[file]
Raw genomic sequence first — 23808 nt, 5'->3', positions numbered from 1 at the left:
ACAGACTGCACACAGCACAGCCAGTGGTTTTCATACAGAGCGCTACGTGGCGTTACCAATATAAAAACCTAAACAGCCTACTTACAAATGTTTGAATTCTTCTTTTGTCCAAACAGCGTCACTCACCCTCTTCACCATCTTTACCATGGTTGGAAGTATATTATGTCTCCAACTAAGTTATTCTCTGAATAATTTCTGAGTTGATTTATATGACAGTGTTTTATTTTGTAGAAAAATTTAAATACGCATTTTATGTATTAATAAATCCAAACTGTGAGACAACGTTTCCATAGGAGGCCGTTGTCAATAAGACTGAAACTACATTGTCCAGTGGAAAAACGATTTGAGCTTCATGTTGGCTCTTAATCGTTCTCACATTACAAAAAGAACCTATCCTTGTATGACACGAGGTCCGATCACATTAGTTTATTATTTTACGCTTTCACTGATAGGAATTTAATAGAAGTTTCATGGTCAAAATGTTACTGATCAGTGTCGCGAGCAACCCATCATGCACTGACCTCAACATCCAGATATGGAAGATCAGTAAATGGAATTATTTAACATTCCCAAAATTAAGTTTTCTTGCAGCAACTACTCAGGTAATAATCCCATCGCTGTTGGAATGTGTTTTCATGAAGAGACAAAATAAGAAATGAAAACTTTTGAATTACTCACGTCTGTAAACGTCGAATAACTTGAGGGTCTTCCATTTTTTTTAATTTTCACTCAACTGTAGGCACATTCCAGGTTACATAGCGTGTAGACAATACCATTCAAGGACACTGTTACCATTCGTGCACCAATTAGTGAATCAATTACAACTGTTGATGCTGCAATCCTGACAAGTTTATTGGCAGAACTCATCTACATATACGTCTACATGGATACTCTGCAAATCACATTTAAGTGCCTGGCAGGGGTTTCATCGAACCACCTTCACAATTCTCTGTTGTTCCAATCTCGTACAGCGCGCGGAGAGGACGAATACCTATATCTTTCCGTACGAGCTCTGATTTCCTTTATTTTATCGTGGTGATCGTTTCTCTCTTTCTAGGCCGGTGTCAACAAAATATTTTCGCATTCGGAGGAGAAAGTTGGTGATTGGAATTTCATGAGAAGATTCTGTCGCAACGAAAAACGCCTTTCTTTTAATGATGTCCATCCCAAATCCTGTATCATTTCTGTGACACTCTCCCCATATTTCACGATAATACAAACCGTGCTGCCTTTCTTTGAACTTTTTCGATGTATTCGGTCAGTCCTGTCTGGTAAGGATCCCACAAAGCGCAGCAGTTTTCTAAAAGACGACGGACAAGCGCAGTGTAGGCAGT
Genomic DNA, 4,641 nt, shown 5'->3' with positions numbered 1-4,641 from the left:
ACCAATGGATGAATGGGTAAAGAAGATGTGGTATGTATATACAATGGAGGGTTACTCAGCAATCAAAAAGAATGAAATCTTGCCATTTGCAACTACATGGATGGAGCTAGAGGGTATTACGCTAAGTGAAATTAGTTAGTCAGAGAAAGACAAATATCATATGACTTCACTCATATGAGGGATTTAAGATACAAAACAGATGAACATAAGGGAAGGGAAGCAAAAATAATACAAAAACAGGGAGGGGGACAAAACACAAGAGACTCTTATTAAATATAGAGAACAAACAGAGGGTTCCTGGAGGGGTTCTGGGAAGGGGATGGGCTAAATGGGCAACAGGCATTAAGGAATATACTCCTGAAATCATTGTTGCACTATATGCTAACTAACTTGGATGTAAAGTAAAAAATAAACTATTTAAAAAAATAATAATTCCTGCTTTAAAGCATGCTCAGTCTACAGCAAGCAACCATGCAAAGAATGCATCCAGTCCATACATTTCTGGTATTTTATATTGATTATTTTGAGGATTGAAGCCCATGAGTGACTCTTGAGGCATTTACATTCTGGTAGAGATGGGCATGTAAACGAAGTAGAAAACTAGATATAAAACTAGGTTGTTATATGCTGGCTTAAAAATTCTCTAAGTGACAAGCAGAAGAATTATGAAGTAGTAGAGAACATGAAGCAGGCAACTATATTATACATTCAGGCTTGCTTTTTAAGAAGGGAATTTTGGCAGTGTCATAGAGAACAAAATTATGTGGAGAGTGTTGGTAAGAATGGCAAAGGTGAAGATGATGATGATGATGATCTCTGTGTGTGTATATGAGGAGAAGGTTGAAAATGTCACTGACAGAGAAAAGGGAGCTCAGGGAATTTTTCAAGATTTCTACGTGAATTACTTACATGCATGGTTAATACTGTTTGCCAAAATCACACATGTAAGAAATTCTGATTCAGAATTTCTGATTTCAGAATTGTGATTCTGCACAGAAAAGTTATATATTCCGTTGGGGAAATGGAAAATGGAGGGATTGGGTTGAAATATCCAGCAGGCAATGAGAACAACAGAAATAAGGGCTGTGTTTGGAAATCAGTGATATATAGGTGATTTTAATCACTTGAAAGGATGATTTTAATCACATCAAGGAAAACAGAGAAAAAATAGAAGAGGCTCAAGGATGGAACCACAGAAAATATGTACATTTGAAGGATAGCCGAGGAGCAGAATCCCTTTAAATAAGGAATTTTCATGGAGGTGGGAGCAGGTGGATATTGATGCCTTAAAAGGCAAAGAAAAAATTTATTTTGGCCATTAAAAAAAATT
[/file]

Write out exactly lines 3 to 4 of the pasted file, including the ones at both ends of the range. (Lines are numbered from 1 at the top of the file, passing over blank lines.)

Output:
Genomic DNA, 4,641 nt, shown 5'->3' with positions numbered 1-4,641 from the left:
ACCAATGGATGAATGGGTAAAGAAGATGTGGTATGTATATACAATGGAGGGTTACTCAGCAATCAAAAAGAATGAAATCTTGCCATTTGCAACTACATGGATGGAGCTAGAGGGTATTACGCTAAGTGAAATTAGTTAGTCAGAGAAAGACAAATATCATATGACTTCACTCATATGAGGGATTTAAGATACAAAACAGATGAACATAAGGGAAGGGAAGCAAAAATAATACAAAAACAGGGAGGGGGACAAAACACAAGAGACTCTTATTAAATATAGAGAACAAACAGAGGGTTCCTGGAGGGGTTCTGGGAAGGGGATGGGCTAAATGGGCAACAGGCATTAAGGAATATACTCCTGAAATCATTGTTGCACTATATGCTAACTAACTTGGATGTAAAGTAAAAAATAAACTATTTAAAAAAATAATAATTCCTGCTTTAAAGCATGCTCAGTCTACAGCAAGCAACCATGCAAAGAATGCATCCAGTCCATACATTTCTGGTATTTTATATTGATTATTTTGAGGATTGAAGCCCATGAGTGACTCTTGAGGCATTTACATTCTGGTAGAGATGGGCATGTAAACGAAGTAGAAAACTAGATATAAAACTAGGTTGTTATATGCTGGCTTAAAAATTCTCTAAGTGACAAGCAGAAGAATTATGAAGTAGTAGAGAACATGAAGCAGGCAACTATATTATACATTCAGGCTTGCTTTTTAAGAAGGGAATTTTGGCAGTGTCATAGAGAACAAAATTATGTGGAGAGTGTTGGTAAGAATGGCAAAGGTGAAGATGATGATGATGATGATCTCTGTGTGTGTATATGAGGAGAAGGTTGAAAATGTCACTGACAGAGAAAAGGGAGCTCAGGGAATTTTTCAAGATTTCTACGTGAATTACTTACATGCATGGTTAATACTGTTTGCCAAAATCACACATGTAAGAAATTCTGATTCAGAATTTCTGATTTCAGAATTGTGATTCTGCACAGAAAAGTTATATATTCCGTTGGGGAAATGGAAAATGGAGGGATTGGGTTGAAATATCCAGCAGGCAATGAGAACAACAGAAATAAGGGCTGTGTTTGGAAATCAGTGATATATAGGTGATTTTAATCACTTGAAAGGATGATTTTAATCACATCAAGGAAAACAGAGAAAAAATAGAAGAGGCTCAAGGATGGAACCACAGAAAATATGTACATTTGAAGGATAGCCGAGGAGCAGAATCCCTTTAAATAAGGAATTTTCATGGAGGTGGGAGCAGGTGGATATTGATGCCTTAAAAGGCAAAGAAAAAATTTATTTTGGCCATTAAAAAAAATT